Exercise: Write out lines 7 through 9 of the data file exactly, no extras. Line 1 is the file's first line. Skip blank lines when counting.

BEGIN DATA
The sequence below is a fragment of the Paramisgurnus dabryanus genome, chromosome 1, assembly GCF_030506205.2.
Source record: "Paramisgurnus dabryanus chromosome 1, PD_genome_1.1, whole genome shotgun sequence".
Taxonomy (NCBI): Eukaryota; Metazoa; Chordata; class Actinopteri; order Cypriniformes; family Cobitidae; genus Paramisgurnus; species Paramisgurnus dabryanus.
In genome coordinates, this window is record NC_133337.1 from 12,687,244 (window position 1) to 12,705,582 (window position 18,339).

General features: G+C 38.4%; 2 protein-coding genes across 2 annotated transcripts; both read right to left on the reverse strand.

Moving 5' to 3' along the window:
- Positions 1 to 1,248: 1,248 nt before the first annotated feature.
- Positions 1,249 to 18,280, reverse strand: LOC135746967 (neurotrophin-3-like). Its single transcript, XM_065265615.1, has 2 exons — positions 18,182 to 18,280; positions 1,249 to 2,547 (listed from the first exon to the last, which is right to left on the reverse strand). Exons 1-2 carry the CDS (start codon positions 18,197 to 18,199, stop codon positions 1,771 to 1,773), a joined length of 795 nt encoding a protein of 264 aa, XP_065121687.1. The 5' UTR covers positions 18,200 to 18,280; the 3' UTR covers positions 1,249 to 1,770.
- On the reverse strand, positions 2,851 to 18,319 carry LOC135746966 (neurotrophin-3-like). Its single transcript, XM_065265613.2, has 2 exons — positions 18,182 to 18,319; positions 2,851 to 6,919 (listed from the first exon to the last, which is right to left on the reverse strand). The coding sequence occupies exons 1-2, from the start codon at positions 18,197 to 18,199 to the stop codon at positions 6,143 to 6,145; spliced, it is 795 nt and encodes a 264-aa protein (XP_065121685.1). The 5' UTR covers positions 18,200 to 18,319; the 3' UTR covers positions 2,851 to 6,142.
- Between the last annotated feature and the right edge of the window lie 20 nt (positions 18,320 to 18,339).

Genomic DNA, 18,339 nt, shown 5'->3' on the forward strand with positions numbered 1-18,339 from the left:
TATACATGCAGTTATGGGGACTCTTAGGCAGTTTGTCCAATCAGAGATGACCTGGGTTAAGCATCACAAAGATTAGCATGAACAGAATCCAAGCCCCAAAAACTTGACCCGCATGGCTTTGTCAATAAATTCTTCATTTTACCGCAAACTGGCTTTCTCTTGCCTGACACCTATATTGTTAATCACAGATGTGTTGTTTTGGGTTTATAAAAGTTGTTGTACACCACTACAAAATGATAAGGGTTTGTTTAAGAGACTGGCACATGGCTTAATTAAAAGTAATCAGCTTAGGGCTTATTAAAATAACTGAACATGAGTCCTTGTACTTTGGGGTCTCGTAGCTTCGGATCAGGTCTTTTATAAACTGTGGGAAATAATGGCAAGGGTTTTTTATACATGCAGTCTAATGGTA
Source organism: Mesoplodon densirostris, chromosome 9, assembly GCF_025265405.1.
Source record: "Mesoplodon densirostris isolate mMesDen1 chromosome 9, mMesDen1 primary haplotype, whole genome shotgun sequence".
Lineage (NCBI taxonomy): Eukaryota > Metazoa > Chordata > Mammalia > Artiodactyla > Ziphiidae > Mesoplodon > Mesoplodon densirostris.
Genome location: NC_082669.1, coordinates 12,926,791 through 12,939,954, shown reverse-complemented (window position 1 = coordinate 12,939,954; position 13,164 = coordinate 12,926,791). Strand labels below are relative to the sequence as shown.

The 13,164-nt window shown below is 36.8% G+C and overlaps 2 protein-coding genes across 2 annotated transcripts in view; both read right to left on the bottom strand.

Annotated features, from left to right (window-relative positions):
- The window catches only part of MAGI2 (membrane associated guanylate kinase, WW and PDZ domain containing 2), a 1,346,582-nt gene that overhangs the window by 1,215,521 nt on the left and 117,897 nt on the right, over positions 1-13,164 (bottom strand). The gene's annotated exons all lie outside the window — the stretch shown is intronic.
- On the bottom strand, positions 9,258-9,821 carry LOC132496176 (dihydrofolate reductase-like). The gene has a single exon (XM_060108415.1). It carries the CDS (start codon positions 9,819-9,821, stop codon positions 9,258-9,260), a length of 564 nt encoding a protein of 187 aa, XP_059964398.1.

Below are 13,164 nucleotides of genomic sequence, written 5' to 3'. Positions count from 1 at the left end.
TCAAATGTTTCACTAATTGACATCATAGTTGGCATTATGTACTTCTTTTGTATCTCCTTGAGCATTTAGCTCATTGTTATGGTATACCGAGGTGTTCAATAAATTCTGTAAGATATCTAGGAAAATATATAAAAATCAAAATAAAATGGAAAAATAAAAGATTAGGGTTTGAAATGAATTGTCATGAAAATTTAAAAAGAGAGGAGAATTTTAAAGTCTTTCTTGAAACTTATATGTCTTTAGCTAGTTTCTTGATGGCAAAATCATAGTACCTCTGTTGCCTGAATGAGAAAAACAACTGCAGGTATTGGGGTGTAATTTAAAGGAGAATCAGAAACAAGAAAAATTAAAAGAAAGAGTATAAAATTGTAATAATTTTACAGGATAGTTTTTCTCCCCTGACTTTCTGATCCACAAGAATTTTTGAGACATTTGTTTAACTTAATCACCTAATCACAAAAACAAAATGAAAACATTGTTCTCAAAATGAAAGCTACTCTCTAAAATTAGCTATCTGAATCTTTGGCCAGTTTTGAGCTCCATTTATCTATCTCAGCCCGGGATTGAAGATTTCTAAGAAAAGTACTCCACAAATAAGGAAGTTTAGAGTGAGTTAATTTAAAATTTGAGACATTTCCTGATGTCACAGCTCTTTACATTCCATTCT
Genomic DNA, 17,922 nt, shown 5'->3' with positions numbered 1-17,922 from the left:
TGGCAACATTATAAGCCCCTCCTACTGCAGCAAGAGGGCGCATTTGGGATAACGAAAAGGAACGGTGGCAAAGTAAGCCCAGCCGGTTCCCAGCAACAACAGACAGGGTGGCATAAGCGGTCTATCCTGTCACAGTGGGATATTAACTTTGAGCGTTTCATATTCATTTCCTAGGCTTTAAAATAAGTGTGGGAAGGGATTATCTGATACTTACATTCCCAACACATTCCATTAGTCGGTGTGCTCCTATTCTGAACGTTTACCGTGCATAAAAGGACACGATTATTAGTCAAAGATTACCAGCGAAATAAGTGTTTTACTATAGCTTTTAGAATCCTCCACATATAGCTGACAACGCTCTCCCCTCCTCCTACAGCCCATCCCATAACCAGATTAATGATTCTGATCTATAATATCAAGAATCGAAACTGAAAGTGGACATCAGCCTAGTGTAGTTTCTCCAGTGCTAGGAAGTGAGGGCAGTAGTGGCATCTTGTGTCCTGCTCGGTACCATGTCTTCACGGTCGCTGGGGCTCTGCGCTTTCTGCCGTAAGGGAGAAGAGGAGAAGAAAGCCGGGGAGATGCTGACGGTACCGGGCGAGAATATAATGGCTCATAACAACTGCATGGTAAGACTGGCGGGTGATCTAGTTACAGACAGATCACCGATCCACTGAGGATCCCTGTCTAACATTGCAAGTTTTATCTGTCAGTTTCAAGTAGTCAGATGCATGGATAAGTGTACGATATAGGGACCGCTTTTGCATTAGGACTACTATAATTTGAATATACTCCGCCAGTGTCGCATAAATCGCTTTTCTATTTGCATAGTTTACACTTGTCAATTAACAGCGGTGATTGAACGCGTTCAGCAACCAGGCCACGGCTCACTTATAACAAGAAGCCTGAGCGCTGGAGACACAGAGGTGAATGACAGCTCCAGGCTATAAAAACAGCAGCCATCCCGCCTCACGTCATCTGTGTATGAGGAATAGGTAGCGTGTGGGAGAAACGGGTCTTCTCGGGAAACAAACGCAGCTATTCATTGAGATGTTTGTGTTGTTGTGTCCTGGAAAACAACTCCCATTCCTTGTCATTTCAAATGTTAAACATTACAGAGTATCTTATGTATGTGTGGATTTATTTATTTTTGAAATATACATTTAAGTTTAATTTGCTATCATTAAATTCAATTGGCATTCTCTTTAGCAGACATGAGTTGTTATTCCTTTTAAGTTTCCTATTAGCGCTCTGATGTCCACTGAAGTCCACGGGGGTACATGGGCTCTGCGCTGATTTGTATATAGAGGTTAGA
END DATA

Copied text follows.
- Positions 1 to 1,248: 1,248 nt before the first annotated feature.
- Positions 1,249 to 18,280, reverse strand: LOC135746967 (neurotrophin-3-like). Its single transcript, XM_065265615.1, has 2 exons — positions 18,182 to 18,280; positions 1,249 to 2,547 (listed from the first exon to the last, which is right to left on the reverse strand). Exons 1-2 carry the CDS (start codon positions 18,197 to 18,199, stop codon positions 1,771 to 1,773), a joined length of 795 nt encoding a protein of 264 aa, XP_065121687.1. The 5' UTR covers positions 18,200 to 18,280; the 3' UTR covers positions 1,249 to 1,770.
- On the reverse strand, positions 2,851 to 18,319 carry LOC135746966 (neurotrophin-3-like). Its single transcript, XM_065265613.2, has 2 exons — positions 18,182 to 18,319; positions 2,851 to 6,919 (listed from the first exon to the last, which is right to left on the reverse strand). The coding sequence occupies exons 1-2, from the start codon at positions 18,197 to 18,199 to the stop codon at positions 6,143 to 6,145; spliced, it is 795 nt and encodes a 264-aa protein (XP_065121685.1). The 5' UTR covers positions 18,200 to 18,319; the 3' UTR covers positions 2,851 to 6,142.